Sounds like we could use a vector."

And in fact, that's what we do.

We use some kind of vector whose length

is going to correspond to the rate at which it's rotating,

typically in radians per second,

it's called the angular velocity.

And then the direction describes the axis of rotation itself

But similar to how in two dimensions there was

an ambiguity between clockwise and counterclockwise,

if this was the only convention we had,

it would be ambiguous whether you should use this vector

or if you should use one pointing in the opposite direction.

And the way I've chosen to draw these guys, by the way,

it doesn't matter where they are,

remember a vector it just has a magnitude and a direction

and you can put it anywhere in space.

I figured it was natural enough

to just kind of put them around the poles

just so that you could see them

on the axis of rotation itself.

So the question is, what vector do you use?

Do you use the one pointing in this direction?

Or do you use this green one pointing

in the opposite direction?

And for this, we have a convention

known as the right-hand rule.

So I'll go ahead and bring in a picture here

to illustrate the right-hand rule.

What you imagine doing is taking the fingers

of your right hand and curling them around

in the direction of rotation.

And what I mean by that is the tips of your fingers

will be pointing the direction

that the surface of the sphere would move.

Then when you stick out your thumb,

that's the direction that is the choice of vector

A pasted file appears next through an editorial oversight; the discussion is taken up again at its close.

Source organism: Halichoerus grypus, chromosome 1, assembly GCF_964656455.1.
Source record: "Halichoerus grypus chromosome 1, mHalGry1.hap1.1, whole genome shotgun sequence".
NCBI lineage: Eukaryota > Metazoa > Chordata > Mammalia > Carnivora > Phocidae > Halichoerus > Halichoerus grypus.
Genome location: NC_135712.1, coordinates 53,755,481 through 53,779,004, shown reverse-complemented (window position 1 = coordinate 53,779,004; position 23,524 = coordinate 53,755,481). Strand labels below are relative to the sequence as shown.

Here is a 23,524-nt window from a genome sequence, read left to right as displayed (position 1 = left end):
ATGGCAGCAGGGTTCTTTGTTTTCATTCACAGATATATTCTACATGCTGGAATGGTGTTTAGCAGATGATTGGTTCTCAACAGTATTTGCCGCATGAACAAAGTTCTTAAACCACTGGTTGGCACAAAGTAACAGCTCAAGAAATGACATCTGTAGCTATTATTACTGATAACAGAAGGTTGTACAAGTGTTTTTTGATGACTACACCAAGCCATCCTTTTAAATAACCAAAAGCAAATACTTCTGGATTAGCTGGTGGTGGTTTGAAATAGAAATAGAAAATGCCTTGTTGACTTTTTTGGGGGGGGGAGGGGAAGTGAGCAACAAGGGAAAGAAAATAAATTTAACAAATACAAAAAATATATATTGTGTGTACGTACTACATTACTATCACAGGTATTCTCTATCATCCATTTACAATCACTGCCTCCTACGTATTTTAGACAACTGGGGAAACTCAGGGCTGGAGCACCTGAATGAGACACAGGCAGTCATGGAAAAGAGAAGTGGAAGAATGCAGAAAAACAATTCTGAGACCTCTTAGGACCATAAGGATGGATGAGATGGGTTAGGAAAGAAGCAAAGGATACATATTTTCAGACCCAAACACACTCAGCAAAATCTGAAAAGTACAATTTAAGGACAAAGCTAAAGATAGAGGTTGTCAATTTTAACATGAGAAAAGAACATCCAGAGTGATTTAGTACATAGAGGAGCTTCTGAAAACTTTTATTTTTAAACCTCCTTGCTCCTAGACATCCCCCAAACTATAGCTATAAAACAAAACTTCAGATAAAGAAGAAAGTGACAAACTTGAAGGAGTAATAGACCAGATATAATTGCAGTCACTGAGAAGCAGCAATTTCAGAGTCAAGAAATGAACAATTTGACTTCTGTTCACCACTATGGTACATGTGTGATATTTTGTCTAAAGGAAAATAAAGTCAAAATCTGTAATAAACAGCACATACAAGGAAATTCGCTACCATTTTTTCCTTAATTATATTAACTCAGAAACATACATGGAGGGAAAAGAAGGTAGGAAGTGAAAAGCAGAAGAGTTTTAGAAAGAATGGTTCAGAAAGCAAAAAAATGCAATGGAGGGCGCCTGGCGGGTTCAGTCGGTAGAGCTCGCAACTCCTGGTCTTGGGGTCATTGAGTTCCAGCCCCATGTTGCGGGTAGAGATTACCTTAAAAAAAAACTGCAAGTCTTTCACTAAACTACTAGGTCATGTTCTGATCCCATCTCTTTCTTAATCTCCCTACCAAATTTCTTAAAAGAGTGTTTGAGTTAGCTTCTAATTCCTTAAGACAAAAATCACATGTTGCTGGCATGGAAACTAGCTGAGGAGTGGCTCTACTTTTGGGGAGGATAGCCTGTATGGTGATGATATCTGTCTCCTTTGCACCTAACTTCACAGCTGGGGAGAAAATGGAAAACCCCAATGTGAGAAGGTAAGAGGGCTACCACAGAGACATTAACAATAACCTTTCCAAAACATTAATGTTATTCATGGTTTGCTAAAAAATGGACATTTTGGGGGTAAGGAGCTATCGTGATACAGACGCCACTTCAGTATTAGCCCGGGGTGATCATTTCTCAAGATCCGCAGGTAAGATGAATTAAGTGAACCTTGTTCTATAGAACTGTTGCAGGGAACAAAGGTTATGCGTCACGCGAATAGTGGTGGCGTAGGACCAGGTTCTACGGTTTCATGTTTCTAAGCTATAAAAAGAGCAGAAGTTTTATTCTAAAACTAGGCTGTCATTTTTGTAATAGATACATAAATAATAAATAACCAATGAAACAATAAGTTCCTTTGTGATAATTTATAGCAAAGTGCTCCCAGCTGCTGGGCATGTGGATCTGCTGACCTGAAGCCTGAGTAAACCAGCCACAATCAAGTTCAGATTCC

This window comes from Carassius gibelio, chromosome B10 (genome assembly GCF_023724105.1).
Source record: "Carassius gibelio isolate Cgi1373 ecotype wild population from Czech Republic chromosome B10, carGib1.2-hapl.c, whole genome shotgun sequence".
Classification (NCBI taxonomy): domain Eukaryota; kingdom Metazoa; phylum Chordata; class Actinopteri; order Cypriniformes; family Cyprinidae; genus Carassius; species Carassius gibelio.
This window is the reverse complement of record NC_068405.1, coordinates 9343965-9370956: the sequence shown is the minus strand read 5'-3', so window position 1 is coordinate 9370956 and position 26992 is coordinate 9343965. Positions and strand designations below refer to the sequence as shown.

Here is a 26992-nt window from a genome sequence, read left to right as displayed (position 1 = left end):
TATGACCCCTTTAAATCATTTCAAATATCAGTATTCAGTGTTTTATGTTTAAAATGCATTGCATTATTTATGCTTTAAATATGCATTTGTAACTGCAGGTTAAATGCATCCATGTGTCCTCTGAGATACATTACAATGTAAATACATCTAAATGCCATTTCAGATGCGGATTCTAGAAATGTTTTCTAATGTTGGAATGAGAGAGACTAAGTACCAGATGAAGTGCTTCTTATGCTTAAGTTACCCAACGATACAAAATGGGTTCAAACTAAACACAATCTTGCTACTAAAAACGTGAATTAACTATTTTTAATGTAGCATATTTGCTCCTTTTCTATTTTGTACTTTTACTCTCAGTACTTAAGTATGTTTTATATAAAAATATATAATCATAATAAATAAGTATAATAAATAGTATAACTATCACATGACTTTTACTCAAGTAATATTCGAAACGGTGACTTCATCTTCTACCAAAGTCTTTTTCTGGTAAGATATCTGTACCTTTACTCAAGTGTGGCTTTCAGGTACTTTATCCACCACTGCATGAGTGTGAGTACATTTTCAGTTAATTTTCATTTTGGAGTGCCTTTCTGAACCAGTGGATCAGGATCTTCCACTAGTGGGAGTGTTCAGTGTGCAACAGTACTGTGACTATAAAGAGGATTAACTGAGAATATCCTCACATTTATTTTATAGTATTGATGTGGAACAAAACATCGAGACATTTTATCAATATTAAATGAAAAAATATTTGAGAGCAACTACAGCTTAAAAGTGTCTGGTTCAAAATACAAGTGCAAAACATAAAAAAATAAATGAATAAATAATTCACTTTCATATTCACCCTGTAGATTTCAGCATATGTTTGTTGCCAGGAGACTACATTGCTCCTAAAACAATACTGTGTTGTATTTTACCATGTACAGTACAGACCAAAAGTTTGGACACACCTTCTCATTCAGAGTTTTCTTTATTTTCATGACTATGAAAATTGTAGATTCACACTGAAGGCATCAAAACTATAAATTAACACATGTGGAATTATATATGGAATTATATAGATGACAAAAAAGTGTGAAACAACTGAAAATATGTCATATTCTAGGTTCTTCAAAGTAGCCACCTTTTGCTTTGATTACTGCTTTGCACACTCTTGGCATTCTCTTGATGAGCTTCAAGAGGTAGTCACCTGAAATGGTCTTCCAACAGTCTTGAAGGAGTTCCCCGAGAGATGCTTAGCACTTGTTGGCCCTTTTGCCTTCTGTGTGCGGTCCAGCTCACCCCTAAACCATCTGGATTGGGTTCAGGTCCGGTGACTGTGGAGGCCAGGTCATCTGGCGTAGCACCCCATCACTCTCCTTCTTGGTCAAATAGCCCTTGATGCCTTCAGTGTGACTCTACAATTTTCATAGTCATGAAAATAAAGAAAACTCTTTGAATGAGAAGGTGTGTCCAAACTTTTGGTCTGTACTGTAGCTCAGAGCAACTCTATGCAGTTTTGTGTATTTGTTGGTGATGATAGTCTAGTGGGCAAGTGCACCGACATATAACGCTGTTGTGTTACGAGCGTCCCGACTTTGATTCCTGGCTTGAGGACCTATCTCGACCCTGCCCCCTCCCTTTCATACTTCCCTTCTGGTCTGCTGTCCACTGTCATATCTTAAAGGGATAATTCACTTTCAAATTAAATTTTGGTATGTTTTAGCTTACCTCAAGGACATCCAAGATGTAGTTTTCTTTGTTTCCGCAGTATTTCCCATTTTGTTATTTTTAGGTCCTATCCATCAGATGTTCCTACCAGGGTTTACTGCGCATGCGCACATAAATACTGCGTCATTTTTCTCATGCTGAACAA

which should describe that rotation.

So in the specific example we have here,

when you stick out your right thumb,

that corresponds to the white vector, not the green one.

But if you did things the other way around,

whoops, move this a little bit. Get him to stay in place.

If you move things the other way around,

such that the rotation were going kind of

in the opposite direction,

then when you imagine curling the fingers of your right hand

around that direction, your thumb is going to point

according to the green vector.

But with the original rotation that I started illustrating,

it's the white vector,

the white vector is the one to go with.

And this is actually pretty cool, right?

Because you're packing a lot of information

into that vector.

It tells you what the axis is.

It tells you the speed of rotation via its magnitude.

And then the choice of which direction along the axis

tells you whether the globe is going one way

or if it's going the other.

So with just three numbers,

the three dimensional coordinates of this vector,

you can perfectly describe any one given

three dimensional rotation.

And the reason I'm talking about this, by the way,

in a series of videos about curl,

is because what I'm about to talk about

is three dimensional curl which relates to fluid flow

in three dimensions and how that induces a rotation

at every single point in space.

And what's going to happen is you're going to associate

a vector with every single point in space

to answer the question what rotation at that point

is induced by the certain fluid flow?

And I'm getting a little bit ahead of myself here.

For right now you just need to focus

on a single point of rotation

and a single vector corresponding to that.

But it's important to kind of get your head around

how exactly we represent this rotation with a vector

before moving on to the notably more cognitively intensive

subject of three dimensional curl.

So with that, I will see you next video.